Katie Ferraro by Katie Ferraro

Summer is peak season for fresh produce. If you’re a fruit or vegetable lover, the year’s hottest months are the time to cash in on nature’s nutritious bounty. Here are a few ways you can get your hands on fresh, in-season produce. 

1. Farmers’ Markets

No matter where you live, there’s likely a farmers’ market going off in your neighborhood. Chat with local farmers to find out what’s fresh and in season. You’ll likely find these are the best deals and tastiest produce, too. 

2. Grow Your Own 

One of the easiest ways to reap the benefits of fresh produce is to grow your own. Even if you weren’t raised on a farm, you can plant and tend your own garden. For small-space home growing, check out square-foot gardening, hanging tomato plants or hydroponic vertical gardens.

3. Become an In-season Savant

In our 24-hour, on-demand food environment, it’s easy to take for granted the abundance and variety of foods available to us. But fruits and vegetables taste best—and are often the best value—when they’re consumed in season. Check out the list of what’s in season this summer from Fruits & Veggies: More Matters.


Once you’ve secured your fresh summer produce, check out these simple recipes for using those tasty fruits and vegetables:

Cucumber Slices With Dill 

Stay cool with this easy summer dish. Keep the skin on your cucmbers for slightly more fiber and adjust the salt and red pepper to taste.


  • 4 medium-sized cucumbers, diced
  • ½ onion, thinly sliced
  • 1 tablespoon dried dill weed
  • ¼ cup white sugar
  • ½ cup white wine vinegar
  • ¼ cup water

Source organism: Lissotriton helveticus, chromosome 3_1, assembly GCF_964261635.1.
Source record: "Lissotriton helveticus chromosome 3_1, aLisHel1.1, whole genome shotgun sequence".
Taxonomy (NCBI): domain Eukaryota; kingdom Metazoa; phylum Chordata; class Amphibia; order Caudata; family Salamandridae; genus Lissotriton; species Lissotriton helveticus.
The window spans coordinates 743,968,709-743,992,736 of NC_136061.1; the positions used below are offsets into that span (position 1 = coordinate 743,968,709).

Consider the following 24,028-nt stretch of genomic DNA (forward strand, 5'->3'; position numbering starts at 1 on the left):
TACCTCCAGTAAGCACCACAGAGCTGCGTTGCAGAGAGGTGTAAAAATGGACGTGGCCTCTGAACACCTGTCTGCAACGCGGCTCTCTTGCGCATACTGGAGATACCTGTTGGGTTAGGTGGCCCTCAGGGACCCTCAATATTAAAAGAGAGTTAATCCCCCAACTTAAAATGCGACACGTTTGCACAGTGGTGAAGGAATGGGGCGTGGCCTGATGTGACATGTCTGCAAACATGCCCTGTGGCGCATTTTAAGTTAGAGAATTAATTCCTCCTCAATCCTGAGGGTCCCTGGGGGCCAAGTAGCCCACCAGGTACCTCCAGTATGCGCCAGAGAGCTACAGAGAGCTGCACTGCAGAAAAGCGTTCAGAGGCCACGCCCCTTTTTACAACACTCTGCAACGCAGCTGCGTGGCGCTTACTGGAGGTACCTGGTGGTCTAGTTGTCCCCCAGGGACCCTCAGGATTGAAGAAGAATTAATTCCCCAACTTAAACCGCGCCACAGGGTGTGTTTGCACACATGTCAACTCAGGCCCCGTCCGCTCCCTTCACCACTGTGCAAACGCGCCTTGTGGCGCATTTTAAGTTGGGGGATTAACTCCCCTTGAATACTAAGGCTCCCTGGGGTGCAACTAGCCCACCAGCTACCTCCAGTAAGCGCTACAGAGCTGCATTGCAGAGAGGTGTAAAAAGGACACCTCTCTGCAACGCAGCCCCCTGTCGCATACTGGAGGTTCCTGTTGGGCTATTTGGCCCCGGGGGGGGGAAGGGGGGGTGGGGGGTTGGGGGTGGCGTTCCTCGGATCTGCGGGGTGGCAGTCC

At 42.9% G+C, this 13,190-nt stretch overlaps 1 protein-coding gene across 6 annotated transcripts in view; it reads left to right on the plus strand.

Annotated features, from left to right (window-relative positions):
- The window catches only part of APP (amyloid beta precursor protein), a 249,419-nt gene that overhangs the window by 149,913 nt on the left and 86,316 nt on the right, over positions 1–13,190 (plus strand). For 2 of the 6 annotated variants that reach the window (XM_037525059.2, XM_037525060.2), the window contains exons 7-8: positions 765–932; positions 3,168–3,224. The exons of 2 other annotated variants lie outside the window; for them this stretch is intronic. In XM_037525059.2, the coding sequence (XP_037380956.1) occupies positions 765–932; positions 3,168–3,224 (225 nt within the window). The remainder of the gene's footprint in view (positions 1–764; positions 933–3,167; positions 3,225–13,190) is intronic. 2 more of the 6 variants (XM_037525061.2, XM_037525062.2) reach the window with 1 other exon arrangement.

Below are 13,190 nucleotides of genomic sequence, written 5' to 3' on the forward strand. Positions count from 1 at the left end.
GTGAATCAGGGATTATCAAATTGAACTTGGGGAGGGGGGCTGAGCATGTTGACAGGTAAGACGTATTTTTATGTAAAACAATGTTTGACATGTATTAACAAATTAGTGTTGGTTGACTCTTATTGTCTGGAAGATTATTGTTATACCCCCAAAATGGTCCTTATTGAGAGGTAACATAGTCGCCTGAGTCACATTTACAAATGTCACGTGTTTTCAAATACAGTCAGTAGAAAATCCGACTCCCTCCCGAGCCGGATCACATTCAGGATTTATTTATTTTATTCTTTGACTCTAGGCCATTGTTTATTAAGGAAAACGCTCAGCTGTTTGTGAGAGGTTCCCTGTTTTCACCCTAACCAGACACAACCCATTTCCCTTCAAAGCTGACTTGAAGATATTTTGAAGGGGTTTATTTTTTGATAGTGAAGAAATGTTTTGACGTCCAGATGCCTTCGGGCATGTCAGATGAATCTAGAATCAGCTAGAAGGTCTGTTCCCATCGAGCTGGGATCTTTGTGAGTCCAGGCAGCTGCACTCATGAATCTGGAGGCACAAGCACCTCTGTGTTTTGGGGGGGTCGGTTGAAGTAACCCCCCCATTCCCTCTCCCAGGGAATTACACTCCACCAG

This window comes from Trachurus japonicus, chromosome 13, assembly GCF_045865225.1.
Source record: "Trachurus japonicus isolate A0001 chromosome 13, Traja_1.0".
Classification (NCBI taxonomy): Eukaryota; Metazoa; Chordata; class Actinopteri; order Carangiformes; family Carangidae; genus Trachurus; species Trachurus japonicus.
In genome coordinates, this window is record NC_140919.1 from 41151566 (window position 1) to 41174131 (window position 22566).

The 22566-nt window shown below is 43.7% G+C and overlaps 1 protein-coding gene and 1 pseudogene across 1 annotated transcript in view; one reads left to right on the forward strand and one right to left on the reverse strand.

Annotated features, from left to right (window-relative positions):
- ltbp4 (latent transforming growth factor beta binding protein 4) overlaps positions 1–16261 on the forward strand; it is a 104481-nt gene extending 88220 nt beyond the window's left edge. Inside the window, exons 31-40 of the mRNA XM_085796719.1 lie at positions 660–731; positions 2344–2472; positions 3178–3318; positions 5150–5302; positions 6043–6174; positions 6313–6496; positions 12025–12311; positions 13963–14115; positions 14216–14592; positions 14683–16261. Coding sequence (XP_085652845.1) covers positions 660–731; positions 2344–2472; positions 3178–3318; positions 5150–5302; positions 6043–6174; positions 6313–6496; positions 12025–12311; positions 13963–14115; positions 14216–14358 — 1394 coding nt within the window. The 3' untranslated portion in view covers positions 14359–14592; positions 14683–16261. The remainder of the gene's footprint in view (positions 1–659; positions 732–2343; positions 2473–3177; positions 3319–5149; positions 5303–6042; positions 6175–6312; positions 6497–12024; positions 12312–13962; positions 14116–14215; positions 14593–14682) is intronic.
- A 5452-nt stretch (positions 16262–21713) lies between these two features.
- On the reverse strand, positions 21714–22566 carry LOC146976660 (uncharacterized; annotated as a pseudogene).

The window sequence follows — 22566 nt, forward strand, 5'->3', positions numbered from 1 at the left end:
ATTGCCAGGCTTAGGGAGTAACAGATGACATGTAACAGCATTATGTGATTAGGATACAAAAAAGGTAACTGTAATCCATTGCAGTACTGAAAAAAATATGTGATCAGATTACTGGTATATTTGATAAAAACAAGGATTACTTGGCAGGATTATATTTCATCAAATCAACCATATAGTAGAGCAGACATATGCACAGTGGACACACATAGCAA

• ½ teaspoon salt
  • ¼ teaspoon red pepper flakes 


  • In a medium-sized bowl, combine cucumbers, onion and dill.
  • In a separate medium-sized bowl, whisk together remaining ingredients until sugar is dissolved. Pour liquid over cucumbers and refrigerate for at least one hour before serving.

Yield: Four 1/2-cup servings 

Rigatoni Primavera 

Whole-wheat pasta and fresh summer produce combine in an easy weeknight dinner dish. Kick up the heat by subbing fire-roasted canned tomatoes. 


  • 3 tablespoons olive oil, divided
  • 2 tablespoons diced onion
  • 2 garlic cloves, minced
  • ½ teaspoon dried oregano
  • 1/8 teaspoon dried red pepper flakes
  • ½ teaspoon salt
  • 1 28-ounce can diced tomatoes, no added salt
  • 2 eggplants, diced with skin on
  • 2 zucchini, diced with skin on
  • 1 pound whole wheat rigatoni
  • ¼ cup shredded Parmesan cheese 


  • To prepare the sauce, add 1 tablespoon olive oil to skillet over medium heat. Add onion, 2 minced garlic cloves, oregano, dried red pepper flakes and ½ teaspoon salt. Cook until fragrant, about 30 seconds.
  • Stir in tomatoes and their juice. Increase heat to high, bringing tomato mixture to a simmer. Reduce heat to medium-low and simmer until tomato mixture thickens, about 15 minutes.
  • While sauce simmers, place skillet over medium-high heat and add 2 tablespoons olive oil and heat until shimmering. Add diced eggplant, stirring frequently until browned, about 7 minutes. Add zucchini and cook for another 5 minutes.
  • While eggplant and zucchini are cooking, heat water in a large saucepan and cook pasta according to instructions. Drain.
  • Combine tomato sauce, eggplant and zucchini and pasta. Top with shredded Parmesan to garnish and serve. 

Yield: Eight 2-cup servings 

Grilled Stone Fruit With Balsamic Drizzle 

Switch it up on the grill by cooking with stone fruit. Substitute traditional balsamic vinegar with white balsamic for an interesting twist. Look for freestone fruit for easiest access when cutting in half. 


  • 5-6 pieces of stone fruit such as plums, peaches, nectarines or apricots
  • ½ cup balsamic vinegar
  • Salt and pepper to taste
  • 2 cups arugula
  • 2 tablespoons goat cheese 


  • Cut fruit in half around the stone and remove stone.
  • Clean grill and coat with oil or spray stick to avoid sticking. Heat grill to high.
  • Place fruit with cut side down on the grill and cook until soft and warmed through, about 5 minutes. Turn fruit over and using a brush, baste fruit with balsamic vinegar, reserving some vinegar for drizzle.
  • Place arugula on serving dish, top with grilled fruit, season with salt and pepper to taste. Drizzle with remaining balsamic vinegar and top with crumbled goat cheese. 

Yield: Five two-piece servings